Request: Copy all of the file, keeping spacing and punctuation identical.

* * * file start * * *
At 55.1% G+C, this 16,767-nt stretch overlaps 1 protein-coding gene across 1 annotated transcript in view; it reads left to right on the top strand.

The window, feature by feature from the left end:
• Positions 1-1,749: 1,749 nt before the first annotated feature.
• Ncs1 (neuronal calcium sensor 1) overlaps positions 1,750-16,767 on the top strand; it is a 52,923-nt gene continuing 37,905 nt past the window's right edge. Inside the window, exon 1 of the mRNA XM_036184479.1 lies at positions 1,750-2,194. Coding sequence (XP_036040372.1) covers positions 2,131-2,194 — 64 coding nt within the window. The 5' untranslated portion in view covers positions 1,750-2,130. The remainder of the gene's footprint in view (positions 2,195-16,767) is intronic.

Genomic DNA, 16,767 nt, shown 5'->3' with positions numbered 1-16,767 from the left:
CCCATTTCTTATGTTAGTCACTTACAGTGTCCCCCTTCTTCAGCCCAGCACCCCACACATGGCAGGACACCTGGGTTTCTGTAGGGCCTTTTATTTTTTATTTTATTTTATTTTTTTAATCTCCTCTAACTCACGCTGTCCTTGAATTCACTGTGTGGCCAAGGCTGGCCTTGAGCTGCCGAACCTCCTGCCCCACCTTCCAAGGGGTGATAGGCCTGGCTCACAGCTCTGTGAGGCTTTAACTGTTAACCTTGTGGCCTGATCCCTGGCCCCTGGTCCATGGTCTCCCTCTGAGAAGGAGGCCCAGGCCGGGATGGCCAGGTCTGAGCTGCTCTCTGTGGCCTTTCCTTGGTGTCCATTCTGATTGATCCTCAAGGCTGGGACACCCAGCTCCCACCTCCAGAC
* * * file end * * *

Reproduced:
At 55.1% G+C, this 16,767-nt stretch overlaps 1 protein-coding gene across 1 annotated transcript in view; it reads left to right on the top strand.

The window, feature by feature from the left end:
• Positions 1-1,749: 1,749 nt before the first annotated feature.
• Ncs1 (neuronal calcium sensor 1) overlaps positions 1,750-16,767 on the top strand; it is a 52,923-nt gene continuing 37,905 nt past the window's right edge. Inside the window, exon 1 of the mRNA XM_036184479.1 lies at positions 1,750-2,194. Coding sequence (XP_036040372.1) covers positions 2,131-2,194 — 64 coding nt within the window. The 5' untranslated portion in view covers positions 1,750-2,130. The remainder of the gene's footprint in view (positions 2,195-16,767) is intronic.

Genomic DNA, 16,767 nt, shown 5'->3' with positions numbered 1-16,767 from the left:
CCCATTTCTTATGTTAGTCACTTACAGTGTCCCCCTTCTTCAGCCCAGCACCCCACACATGGCAGGACACCTGGGTTTCTGTAGGGCCTTTTATTTTTTATTTTATTTTATTTTTTTAATCTCCTCTAACTCACGCTGTCCTTGAATTCACTGTGTGGCCAAGGCTGGCCTTGAGCTGCCGAACCTCCTGCCCCACCTTCCAAGGGGTGATAGGCCTGGCTCACAGCTCTGTGAGGCTTTAACTGTTAACCTTGTGGCCTGATCCCTGGCCCCTGGTCCATGGTCTCCCTCTGAGAAGGAGGCCCAGGCCGGGATGGCCAGGTCTGAGCTGCTCTCTGTGGCCTTTCCTTGGTGTCCATTCTGATTGATCCTCAAGGCTGGGACACCCAGCTCCCACCTCCAGAC